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Explained: Why Kashmir is burning

Last updated on: July 9, 2010 15:22 IST

Explained: Why Kashmir is burning

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Rediff.com's Jammu and Kashmir correspondent Mukhtar Ahmad explains the contours of the present unrest in the valley.

Why is Kashmir burning?

There has been widespread violence in Kashmir in the last few days as separatist leaders continue to capitalise on the unrest among the youth in the state. The failure of the peace process between Centre and the separatist leadership, as also between New Delhi and Islamabad, to throw up any concrete solutions to the over six-decade long problem of Kashmir has generated a backlash among the local youth who often target police and paramilitary forces with rocks and stones. The valley has been under curfew for four days now.

What triggered the recent outburst?

The deaths of 14 teenagers and a youth since June 20 in firing by the Central Reserve Police Force and state police have triggered a cycle of violence in Kashmir. Civilian protests against what is alleged to be excessive use of force by the paramilitary personnel during clashes with stone pelters sustain a vicious cycle during which more casualties occur and violence continues to haunt the state.

Click NEXT to read more about the first civilian death in the valley.. 


Image: Kashmiri protesters clash with police during a protest against the death of a youth in Srinagar on June 12
Photographs: Danish Ismail / Reuters
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Pople are still not keeping quiet

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When was the first civilian death reported this year?

The first civilian who was killed during this year was Whamiq Farooq, 13, who died on January 31, when protesters clashed with security forces in the Rajouri Kadal area of Srinagar.

If the incident occurred almost six months ago, why are the protests still going on? 

The cycle of violence triggered by one civilian death results in protests during which more casualties occur and the ball keeps on rolling.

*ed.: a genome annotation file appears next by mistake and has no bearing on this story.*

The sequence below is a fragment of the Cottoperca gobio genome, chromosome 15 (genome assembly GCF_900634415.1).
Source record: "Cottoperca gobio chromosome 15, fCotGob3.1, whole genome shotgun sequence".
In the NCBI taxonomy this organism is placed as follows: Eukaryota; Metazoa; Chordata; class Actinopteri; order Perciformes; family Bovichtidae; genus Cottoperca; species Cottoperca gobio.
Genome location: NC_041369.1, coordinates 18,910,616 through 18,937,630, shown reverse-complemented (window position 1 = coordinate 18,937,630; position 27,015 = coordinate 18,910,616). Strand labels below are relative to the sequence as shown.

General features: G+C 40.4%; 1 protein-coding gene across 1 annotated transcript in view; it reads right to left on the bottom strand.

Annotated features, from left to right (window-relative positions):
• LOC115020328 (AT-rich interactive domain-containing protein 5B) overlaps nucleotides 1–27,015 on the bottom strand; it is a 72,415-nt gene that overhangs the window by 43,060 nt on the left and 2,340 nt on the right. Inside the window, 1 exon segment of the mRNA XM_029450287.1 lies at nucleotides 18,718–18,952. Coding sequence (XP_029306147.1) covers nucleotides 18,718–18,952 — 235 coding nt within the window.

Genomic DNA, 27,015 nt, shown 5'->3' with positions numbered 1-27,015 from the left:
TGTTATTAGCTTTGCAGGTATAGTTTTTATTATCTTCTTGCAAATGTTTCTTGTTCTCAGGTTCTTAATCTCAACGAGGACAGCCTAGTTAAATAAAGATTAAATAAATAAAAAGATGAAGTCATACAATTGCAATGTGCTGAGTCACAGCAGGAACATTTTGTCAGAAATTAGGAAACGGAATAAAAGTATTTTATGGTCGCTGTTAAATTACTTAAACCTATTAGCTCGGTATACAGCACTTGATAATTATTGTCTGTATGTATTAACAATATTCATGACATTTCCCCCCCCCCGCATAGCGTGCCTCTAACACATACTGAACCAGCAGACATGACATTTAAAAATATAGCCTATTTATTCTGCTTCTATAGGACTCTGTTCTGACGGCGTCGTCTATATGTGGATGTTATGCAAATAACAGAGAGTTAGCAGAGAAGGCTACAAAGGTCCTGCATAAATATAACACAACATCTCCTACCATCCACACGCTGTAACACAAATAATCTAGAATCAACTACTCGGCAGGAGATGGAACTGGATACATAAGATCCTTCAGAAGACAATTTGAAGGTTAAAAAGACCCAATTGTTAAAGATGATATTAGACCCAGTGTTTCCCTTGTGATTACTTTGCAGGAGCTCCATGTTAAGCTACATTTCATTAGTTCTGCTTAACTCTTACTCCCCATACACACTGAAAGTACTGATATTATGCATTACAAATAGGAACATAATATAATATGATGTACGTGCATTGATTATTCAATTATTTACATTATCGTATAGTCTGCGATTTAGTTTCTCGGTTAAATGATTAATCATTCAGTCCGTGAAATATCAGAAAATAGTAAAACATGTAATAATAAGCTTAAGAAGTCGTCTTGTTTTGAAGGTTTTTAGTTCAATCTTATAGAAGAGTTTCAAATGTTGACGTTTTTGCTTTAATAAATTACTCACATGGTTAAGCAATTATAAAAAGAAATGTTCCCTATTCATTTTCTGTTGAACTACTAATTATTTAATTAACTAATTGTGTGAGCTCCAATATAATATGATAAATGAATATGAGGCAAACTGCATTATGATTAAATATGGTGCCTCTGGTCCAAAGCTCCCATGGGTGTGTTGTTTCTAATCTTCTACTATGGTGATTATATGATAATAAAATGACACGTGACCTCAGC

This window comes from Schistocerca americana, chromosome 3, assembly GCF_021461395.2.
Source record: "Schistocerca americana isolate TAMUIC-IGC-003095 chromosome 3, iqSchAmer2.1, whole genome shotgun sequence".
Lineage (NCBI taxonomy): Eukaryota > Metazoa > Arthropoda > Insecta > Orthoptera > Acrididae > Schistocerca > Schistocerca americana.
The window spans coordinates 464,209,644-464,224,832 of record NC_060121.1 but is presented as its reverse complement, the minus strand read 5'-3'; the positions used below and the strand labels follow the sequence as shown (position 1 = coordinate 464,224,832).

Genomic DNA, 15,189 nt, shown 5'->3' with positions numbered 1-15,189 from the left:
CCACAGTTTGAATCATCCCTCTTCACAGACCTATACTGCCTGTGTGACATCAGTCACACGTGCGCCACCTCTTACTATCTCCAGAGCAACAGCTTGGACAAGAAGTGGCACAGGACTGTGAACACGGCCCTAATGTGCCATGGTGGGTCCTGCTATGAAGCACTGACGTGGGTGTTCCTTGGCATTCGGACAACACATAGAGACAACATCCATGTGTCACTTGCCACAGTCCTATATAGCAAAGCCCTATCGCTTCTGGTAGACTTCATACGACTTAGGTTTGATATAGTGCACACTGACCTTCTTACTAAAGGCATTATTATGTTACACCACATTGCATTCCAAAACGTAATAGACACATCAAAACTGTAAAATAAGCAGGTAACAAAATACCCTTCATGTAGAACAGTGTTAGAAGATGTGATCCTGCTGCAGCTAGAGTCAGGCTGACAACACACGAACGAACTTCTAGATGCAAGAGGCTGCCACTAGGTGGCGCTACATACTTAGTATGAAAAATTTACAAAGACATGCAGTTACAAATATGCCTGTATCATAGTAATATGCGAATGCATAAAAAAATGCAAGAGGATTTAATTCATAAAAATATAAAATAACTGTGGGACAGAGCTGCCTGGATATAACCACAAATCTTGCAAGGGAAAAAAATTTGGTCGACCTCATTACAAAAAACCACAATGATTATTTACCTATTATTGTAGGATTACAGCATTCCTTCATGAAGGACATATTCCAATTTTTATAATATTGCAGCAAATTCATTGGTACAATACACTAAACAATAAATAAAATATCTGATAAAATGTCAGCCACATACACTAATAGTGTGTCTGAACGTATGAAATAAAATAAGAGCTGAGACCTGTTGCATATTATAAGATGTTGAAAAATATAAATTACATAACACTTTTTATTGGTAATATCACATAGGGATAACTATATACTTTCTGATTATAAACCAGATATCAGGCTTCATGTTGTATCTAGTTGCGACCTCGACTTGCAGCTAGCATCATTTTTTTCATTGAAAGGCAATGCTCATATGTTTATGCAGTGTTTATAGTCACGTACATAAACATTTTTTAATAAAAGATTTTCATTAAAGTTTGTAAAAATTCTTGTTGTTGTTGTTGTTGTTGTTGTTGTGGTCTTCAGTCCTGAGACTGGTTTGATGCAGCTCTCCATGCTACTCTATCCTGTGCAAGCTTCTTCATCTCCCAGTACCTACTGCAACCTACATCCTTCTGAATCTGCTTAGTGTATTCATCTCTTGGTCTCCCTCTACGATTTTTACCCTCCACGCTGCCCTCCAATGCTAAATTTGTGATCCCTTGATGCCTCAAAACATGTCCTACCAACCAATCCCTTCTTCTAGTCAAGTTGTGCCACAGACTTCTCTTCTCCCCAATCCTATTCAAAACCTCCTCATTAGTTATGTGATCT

Image: Kashmiri people carry the bodies of two youths after funeral prayers in Srinagar on July 6
Photographs: Danish Ismail / Reuters
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The shutdown valley

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How many bandhs has Kashmir witnessed in the last two months?

Roughly, in the last two months, there have been 20 days when markets, educational institutions and banks have remained shut due to a shutdown.

What are the Kashmiri people demanding?

The moderate All Parties Hurriyat Conference has put forth demands that include removal of paramilitary bunkers and troops from all cities and major towns of the valley. They have also demanded the release of the youth arrested during clashes with the security forces and repeal of the controversial Armed Forces' Special Powers Act which gives sweeping powers to the deployed troops in the valley.


Image: A shutdown in Srinagar
Photographs: Danish Ismail / Reuters
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Why is the CRPF running amok in Kashmir?

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Everybody talks of a political solution to the problem -- what is the solution envisaged?

The separatists are demanding a political solution that satisfies the aspirations of Kashmiris through tripartite talks between India, Pakistan and the representatives of Kashmiris.

Why is the CRPF running amok in Kashmir? Why is the local police not being used in operations?

Both the local police and the CRPF act in tandem while dealing with the law and order situation in the valley. The CRPF has been accused of using excessive force since they are in the forefront of crowd control operations. The unprecedented violence that occurs during such protests is often tackled by the CRPF and the local police by firing at the crowd.


Image: Kashmiri protestors clash with security personnel in Srinagar on July 1
Photographs: Fayaz Kabli / Reuters
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Is the task beyond Omar Abdullah?

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What is J&K Chief Minister Omar Abdullah saying about this?

The chief minister has said the time has come when a political dialogue needs to be started between India and Pakistan and also between New Delhi and various shades of opinion in Kashmir to reach a sustainable solution to the problem. He also said that no amount of economic development and prosperity would ensure peace unless matched with a political initiative.

Is the task beyond Omar Abdullah?

The chief minister, who heads a coalition comprising his National Conference and the Congress, is fully backed by New Delhi to deal with the situation. The task is definitely not beyond Abdullah as long as he has Delhi's full backing to steer out of the present turmoil.

What is the state government doing about it?

Omar Abdullah had already starting reaching out to the people through interactions with the civil society in violence-hit areas. He has held such interactions in Srinagar, Baramulla and Anantnag. The government is hopeful that these interactions would instill confidence among the people and help restore order in the Valley.


Image: Chief Minister Omar Abdullah in Srinagar
Photographs: Fayaz Kabli / Reuters
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